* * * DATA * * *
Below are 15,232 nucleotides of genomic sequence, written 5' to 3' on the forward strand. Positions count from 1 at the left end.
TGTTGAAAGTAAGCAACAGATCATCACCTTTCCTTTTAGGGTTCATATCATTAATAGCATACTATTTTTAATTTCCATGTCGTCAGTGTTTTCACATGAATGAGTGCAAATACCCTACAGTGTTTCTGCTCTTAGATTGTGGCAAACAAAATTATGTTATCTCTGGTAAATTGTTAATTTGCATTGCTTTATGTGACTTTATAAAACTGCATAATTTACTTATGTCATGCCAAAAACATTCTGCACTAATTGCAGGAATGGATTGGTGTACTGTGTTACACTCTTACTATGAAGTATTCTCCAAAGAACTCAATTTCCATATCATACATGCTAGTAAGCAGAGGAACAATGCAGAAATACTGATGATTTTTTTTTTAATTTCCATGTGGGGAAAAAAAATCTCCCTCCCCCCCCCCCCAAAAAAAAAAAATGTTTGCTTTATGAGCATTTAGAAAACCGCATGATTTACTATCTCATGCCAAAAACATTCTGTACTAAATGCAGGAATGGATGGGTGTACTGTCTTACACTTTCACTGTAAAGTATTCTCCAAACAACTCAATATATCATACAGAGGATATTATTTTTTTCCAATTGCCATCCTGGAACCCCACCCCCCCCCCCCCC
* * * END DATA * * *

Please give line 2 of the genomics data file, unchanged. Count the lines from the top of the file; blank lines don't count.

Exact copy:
TGTTGAAAGTAAGCAACAGATCATCACCTTTCCTTTTAGGGTTCATATCATTAATAGCATACTATTTTTAATTTCCATGTCGTCAGTGTTTTCACATGAATGAGTGCAAATACCCTACAGTGTTTCTGCTCTTAGATTGTGGCAAACAAAATTATGTTATCTCTGGTAAATTGTTAATTTGCATTGCTTTATGTGACTTTATAAAACTGCATAATTTACTTATGTCATGCCAAAAACATTCTGCACTAATTGCAGGAATGGATTGGTGTACTGTGTTACACTCTTACTATGAAGTATTCTCCAAAGAACTCAATTTCCATATCATACATGCTAGTAAGCAGAGGAACAATGCAGAAATACTGATGATTTTTTTTTTAATTTCCATGTGGGGAAAAAAAATCTCCCTCCCCCCCCCCCCAAAAAAAAAAAATGTTTGCTTTATGAGCATTTAGAAAACCGCATGATTTACTATCTCATGCCAAAAACATTCTGTACTAAATGCAGGAATGGATGGGTGTACTGTCTTACACTTTCACTGTAAAGTATTCTCCAAACAACTCAATATATCATACAGAGGATATTATTTTTTTCCAATTGCCATCCTGGAACCCCACCCCCCCCCCCCCC